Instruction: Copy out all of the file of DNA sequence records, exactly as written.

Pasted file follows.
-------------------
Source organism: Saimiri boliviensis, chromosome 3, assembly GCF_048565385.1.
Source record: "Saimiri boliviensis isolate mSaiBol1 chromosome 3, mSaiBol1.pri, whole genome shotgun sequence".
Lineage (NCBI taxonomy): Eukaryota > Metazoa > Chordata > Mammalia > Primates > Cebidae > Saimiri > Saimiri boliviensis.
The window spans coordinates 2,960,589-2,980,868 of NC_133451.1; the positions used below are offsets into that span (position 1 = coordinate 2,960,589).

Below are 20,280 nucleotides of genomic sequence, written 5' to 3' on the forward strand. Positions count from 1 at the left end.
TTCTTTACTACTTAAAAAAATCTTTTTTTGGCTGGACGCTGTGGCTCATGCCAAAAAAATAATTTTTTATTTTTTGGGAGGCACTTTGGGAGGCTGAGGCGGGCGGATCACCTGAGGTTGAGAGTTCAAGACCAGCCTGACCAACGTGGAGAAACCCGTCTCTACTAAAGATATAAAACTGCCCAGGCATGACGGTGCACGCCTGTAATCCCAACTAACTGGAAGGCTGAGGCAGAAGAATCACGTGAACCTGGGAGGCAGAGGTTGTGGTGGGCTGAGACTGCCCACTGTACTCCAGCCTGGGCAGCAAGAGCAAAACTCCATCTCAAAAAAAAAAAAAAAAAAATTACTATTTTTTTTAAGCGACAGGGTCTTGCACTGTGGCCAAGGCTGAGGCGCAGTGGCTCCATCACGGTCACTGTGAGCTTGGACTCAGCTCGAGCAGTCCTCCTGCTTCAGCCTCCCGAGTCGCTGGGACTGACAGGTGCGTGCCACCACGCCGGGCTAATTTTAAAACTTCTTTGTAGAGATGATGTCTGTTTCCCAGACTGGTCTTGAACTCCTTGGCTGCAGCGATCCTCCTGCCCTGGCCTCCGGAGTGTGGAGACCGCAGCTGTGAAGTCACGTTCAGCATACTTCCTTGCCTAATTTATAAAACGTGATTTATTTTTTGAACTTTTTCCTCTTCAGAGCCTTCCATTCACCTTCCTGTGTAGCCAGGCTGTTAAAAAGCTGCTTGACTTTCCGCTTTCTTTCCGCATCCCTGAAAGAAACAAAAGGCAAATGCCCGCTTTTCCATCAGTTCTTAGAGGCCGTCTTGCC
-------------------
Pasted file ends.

Source organism: Saimiri boliviensis, chromosome 3, assembly GCF_048565385.1.
Source record: "Saimiri boliviensis isolate mSaiBol1 chromosome 3, mSaiBol1.pri, whole genome shotgun sequence".
Lineage (NCBI taxonomy): Eukaryota > Metazoa > Chordata > Mammalia > Primates > Cebidae > Saimiri > Saimiri boliviensis.
The window spans coordinates 2,960,589-2,980,868 of NC_133451.1; the positions used below are offsets into that span (position 1 = coordinate 2,960,589).

Below are 20,280 nucleotides of genomic sequence, written 5' to 3' on the forward strand. Positions count from 1 at the left end.
TTCTTTACTACTTAAAAAAATCTTTTTTTGGCTGGACGCTGTGGCTCATGCCAAAAAAATAATTTTTTATTTTTTGGGAGGCACTTTGGGAGGCTGAGGCGGGCGGATCACCTGAGGTTGAGAGTTCAAGACCAGCCTGACCAACGTGGAGAAACCCGTCTCTACTAAAGATATAAAACTGCCCAGGCATGACGGTGCACGCCTGTAATCCCAACTAACTGGAAGGCTGAGGCAGAAGAATCACGTGAACCTGGGAGGCAGAGGTTGTGGTGGGCTGAGACTGCCCACTGTACTCCAGCCTGGGCAGCAAGAGCAAAACTCCATCTCAAAAAAAAAAAAAAAAAAATTACTATTTTTTTTAAGCGACAGGGTCTTGCACTGTGGCCAAGGCTGAGGCGCAGTGGCTCCATCACGGTCACTGTGAGCTTGGACTCAGCTCGAGCAGTCCTCCTGCTTCAGCCTCCCGAGTCGCTGGGACTGACAGGTGCGTGCCACCACGCCGGGCTAATTTTAAAACTTCTTTGTAGAGATGATGTCTGTTTCCCAGACTGGTCTTGAACTCCTTGGCTGCAGCGATCCTCCTGCCCTGGCCTCCGGAGTGTGGAGACCGCAGCTGTGAAGTCACGTTCAGCATACTTCCTTGCCTAATTTATAAAACGTGATTTATTTTTTGAACTTTTTCCTCTTCAGAGCCTTCCATTCACCTTCCTGTGTAGCCAGGCTGTTAAAAAGCTGCTTGACTTTCCGCTTTCTTTCCGCATCCCTGAAAGAAACAAAAGGCAAATGCCCGCTTTTCCATCAGTTCTTAGAGGCCGTCTTGCC